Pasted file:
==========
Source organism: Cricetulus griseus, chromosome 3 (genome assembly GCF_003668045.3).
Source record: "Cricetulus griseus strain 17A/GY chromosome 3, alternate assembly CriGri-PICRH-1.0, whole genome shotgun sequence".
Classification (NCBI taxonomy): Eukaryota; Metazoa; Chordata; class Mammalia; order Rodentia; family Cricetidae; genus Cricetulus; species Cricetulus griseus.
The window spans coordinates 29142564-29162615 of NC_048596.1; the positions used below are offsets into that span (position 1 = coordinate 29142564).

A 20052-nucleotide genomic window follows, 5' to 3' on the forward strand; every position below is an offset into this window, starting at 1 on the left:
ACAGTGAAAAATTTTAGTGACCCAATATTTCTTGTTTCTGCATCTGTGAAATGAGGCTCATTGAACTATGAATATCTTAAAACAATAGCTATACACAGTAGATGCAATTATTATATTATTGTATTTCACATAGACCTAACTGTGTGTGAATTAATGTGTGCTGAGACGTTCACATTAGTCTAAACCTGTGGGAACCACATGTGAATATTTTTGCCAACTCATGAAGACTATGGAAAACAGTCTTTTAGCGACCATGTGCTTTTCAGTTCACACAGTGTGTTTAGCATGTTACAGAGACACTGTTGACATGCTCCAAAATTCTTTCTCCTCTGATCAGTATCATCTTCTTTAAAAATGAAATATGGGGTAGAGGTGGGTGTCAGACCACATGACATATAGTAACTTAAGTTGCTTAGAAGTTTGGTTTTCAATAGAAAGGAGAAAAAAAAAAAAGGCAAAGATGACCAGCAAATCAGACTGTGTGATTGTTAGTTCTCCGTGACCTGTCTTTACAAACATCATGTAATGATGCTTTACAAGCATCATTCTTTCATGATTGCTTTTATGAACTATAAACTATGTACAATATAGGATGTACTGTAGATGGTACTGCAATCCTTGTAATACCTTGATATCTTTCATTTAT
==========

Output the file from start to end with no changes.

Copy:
Source organism: Cricetulus griseus, chromosome 3 (genome assembly GCF_003668045.3).
Source record: "Cricetulus griseus strain 17A/GY chromosome 3, alternate assembly CriGri-PICRH-1.0, whole genome shotgun sequence".
Classification (NCBI taxonomy): Eukaryota; Metazoa; Chordata; class Mammalia; order Rodentia; family Cricetidae; genus Cricetulus; species Cricetulus griseus.
The window spans coordinates 29142564-29162615 of NC_048596.1; the positions used below are offsets into that span (position 1 = coordinate 29142564).

A 20052-nucleotide genomic window follows, 5' to 3' on the forward strand; every position below is an offset into this window, starting at 1 on the left:
ACAGTGAAAAATTTTAGTGACCCAATATTTCTTGTTTCTGCATCTGTGAAATGAGGCTCATTGAACTATGAATATCTTAAAACAATAGCTATACACAGTAGATGCAATTATTATATTATTGTATTTCACATAGACCTAACTGTGTGTGAATTAATGTGTGCTGAGACGTTCACATTAGTCTAAACCTGTGGGAACCACATGTGAATATTTTTGCCAACTCATGAAGACTATGGAAAACAGTCTTTTAGCGACCATGTGCTTTTCAGTTCACACAGTGTGTTTAGCATGTTACAGAGACACTGTTGACATGCTCCAAAATTCTTTCTCCTCTGATCAGTATCATCTTCTTTAAAAATGAAATATGGGGTAGAGGTGGGTGTCAGACCACATGACATATAGTAACTTAAGTTGCTTAGAAGTTTGGTTTTCAATAGAAAGGAGAAAAAAAAAAAAGGCAAAGATGACCAGCAAATCAGACTGTGTGATTGTTAGTTCTCCGTGACCTGTCTTTACAAACATCATGTAATGATGCTTTACAAGCATCATTCTTTCATGATTGCTTTTATGAACTATAAACTATGTACAATATAGGATGTACTGTAGATGGTACTGCAATCCTTGTAATACCTTGATATCTTTCATTTAT